Friday, October 31, 2008

While I thought that I was learning how to live, I have been learning how to die. (Leonardo da Vinci)

Today is Samhain (pronounced Sow’ain), a pagan feast of the dead that has been commercialized beyond sugary recognition. However, the holiday remains an important marker on the pagan calendar as it marks the beginning of the new year, the cusp between life and death being at its thinnest. I believe that at this time it is important to take stock of what we have lost over the past year, and what we have gained. It is often easier to dwell on our losses since they are gone, no longer staring us in the face every day. For me this year has not been marked with many more losses than usual. Those who have passed over include the average number of lambs and calves and a few people I knew only distantly. We honor their memory this day and thank the powers that be for letting them touch our lives. Then there’s the big losses: Max and Iris, who, I believe, met death not reluctantly and knew an end to the pain of old age. We’ll continue to miss them and welcome them to the table of our Samhain feast.

But then come the gains. Without the loss of Max, we wouldn’t have Maxine to terrorize and enrich our lives. She barrels through the tall grass, nose to the ground, flops on her belly, panting, then darts out of the grass in sheer exuberance for life. We need that around here. I believe that Maxine found a place in the world where she was most needed, as we do tend to get caught up here on what we have lost, not realizing all that we’ve gained. I have my cow herd back after years of being shoved out of decision making and work. I have my choices back and whether my choices are good or bad they are mine. My screw ups and my successes are mine and no one will ever take that away from me again. We have ten incredibly healthy calves and a bright, sunny Samhain day. Global warming has given us that at least. When I still trick or treated it always rained. Dad remembered that it snowed when he still went.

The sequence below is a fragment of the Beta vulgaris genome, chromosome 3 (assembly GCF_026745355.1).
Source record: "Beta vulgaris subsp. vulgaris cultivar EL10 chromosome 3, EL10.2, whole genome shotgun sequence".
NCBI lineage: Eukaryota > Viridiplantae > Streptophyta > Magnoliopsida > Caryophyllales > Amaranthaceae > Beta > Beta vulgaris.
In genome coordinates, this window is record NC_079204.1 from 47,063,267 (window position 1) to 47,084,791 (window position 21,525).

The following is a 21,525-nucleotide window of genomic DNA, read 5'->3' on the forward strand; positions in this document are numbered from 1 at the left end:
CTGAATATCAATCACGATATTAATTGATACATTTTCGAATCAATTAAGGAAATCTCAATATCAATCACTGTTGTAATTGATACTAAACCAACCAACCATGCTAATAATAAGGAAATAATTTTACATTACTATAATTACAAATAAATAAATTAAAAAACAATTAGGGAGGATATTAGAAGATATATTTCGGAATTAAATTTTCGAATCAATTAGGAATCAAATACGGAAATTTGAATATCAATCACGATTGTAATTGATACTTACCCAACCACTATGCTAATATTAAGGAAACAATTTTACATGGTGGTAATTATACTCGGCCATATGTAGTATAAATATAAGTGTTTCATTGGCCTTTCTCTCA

I stood in the spot where an old dog of ours died many years ago. Huka had a great spirit for all that he was a bit slow. I took a moment to miss him and then let him move on. It’s impossible to stay melancholy for an old dog when Maxine is rolling around in the dip that marks where one died. She definitely has a way of bringing joy, as well as exasperation, to the world. She makes me even happier that I’ve graduated and have the time to spend with her. She makes me more appreciate this quiet time I’ve had to gather myself and reconnect with the world.

So on this Halloween, Samhain, All Souls, All Hallows, or whatever you call it, take a moment to consider the year’s losses as well as the gains. Take some time to remember and honor those who have gone before. And appreciate how death, of all sorts, can give rise to new birth and new beginnings. Blessed be.